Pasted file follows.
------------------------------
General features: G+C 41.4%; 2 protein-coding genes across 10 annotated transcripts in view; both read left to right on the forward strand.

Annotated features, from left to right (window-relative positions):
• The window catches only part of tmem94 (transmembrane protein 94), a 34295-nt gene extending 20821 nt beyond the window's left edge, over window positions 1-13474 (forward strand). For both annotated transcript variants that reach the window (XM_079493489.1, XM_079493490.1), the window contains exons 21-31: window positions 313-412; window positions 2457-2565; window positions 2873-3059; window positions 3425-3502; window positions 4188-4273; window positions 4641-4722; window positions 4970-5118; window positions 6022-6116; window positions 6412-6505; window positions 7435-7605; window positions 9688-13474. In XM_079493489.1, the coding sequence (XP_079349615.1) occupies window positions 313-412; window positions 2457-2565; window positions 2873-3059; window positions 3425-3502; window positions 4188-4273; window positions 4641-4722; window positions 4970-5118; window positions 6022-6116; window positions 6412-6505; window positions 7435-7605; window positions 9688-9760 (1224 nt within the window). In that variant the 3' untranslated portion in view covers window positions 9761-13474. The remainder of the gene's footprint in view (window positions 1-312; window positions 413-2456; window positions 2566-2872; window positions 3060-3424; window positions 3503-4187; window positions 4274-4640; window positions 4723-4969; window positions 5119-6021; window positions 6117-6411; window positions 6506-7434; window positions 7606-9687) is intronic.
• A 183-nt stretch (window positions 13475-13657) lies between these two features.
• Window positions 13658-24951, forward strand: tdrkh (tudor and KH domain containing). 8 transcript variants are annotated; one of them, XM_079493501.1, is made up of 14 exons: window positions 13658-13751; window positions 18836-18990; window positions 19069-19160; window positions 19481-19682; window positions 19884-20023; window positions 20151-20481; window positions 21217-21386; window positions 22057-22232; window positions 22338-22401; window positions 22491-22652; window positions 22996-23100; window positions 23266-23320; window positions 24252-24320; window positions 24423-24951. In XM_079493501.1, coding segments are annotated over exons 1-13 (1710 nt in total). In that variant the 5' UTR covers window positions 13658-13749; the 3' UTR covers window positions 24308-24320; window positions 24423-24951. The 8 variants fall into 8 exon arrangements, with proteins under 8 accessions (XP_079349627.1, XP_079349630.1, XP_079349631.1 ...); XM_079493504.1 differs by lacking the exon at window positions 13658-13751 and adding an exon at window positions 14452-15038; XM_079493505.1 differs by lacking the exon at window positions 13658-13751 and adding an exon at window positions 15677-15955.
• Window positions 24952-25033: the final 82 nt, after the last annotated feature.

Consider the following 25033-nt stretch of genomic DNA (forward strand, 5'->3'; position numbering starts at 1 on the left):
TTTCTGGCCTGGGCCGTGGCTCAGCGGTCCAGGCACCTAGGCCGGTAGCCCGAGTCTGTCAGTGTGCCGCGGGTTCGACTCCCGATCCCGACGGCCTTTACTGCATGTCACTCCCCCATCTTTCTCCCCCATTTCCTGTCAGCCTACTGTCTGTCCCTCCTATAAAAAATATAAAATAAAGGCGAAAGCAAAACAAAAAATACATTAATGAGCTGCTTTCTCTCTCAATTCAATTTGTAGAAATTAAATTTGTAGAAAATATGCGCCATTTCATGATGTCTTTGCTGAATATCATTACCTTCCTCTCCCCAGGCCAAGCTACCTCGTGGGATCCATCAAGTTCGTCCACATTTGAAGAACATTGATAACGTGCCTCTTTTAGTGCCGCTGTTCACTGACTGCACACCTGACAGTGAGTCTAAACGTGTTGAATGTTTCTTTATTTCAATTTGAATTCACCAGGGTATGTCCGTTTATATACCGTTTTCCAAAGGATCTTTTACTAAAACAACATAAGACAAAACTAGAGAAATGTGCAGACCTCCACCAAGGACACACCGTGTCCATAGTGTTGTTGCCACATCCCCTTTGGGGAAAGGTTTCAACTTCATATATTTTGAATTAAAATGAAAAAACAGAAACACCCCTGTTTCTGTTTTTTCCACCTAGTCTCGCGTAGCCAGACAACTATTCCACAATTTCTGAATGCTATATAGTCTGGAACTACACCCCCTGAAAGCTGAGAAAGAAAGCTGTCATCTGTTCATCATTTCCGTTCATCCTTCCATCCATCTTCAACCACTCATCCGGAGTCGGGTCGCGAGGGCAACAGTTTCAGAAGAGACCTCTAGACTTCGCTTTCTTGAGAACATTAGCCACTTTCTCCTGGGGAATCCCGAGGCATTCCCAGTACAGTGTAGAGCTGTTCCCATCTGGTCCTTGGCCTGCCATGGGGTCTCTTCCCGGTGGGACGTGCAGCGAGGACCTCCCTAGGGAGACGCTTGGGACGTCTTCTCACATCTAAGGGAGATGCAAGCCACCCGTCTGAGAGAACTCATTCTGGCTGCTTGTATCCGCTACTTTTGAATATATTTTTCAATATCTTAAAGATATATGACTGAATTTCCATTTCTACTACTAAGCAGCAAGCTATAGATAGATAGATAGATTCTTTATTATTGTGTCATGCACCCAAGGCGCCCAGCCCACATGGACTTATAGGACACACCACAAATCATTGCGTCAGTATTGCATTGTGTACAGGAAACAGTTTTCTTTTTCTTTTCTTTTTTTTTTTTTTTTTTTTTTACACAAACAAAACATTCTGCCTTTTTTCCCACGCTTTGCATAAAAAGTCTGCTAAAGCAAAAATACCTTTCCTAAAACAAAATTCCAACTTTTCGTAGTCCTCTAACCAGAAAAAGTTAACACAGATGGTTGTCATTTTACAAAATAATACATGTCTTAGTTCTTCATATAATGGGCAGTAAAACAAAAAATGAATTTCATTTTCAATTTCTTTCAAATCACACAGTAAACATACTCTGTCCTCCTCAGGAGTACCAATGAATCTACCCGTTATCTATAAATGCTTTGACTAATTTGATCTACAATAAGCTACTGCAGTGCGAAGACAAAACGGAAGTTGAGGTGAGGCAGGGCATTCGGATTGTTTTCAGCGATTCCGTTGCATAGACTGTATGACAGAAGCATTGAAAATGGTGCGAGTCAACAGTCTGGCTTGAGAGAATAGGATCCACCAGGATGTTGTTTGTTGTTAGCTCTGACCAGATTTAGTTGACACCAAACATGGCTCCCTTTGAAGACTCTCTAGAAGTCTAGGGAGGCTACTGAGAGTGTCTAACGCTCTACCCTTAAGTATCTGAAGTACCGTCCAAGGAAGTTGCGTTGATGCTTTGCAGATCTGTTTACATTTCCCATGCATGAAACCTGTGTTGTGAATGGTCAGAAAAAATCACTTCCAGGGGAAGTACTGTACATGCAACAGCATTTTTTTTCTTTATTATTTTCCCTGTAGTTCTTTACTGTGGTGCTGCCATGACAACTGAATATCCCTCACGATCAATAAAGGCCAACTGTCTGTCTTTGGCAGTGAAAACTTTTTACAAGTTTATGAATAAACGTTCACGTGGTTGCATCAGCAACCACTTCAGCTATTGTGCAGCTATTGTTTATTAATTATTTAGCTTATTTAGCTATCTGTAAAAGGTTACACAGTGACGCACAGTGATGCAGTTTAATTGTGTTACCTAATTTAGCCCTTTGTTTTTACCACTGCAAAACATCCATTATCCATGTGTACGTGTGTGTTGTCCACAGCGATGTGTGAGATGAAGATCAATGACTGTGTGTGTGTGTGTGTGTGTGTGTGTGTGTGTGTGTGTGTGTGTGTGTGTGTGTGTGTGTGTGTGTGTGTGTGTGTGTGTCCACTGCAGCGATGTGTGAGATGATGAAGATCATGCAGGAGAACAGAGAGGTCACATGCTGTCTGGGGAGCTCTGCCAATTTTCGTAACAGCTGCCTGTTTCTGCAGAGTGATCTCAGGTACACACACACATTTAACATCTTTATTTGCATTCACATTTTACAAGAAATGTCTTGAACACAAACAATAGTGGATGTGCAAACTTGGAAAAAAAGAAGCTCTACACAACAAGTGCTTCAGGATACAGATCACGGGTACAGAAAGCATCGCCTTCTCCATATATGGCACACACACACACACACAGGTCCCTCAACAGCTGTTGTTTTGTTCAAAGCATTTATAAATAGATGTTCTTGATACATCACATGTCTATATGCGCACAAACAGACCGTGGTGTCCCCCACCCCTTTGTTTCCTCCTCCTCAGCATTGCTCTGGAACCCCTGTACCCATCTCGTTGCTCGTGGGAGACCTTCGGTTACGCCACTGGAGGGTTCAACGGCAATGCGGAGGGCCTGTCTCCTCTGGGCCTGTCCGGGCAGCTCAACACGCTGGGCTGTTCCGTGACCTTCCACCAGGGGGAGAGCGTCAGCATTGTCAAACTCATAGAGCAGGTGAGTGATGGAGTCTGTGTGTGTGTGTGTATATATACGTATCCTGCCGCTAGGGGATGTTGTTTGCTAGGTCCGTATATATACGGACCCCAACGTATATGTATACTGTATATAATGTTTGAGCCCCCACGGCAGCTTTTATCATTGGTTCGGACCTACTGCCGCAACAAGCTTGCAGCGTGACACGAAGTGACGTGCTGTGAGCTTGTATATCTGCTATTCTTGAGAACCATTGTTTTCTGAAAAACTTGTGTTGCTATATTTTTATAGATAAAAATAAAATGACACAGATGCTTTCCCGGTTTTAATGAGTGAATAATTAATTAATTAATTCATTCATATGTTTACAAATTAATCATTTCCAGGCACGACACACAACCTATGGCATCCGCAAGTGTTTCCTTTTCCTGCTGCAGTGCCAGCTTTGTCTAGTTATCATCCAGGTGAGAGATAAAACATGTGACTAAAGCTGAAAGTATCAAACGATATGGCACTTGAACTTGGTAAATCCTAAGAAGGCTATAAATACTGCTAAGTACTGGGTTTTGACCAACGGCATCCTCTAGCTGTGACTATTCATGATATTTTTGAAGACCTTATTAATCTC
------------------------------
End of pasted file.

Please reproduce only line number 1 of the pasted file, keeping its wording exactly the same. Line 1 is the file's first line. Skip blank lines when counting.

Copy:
General features: G+C 41.4%; 2 protein-coding genes across 10 annotated transcripts in view; both read left to right on the forward strand.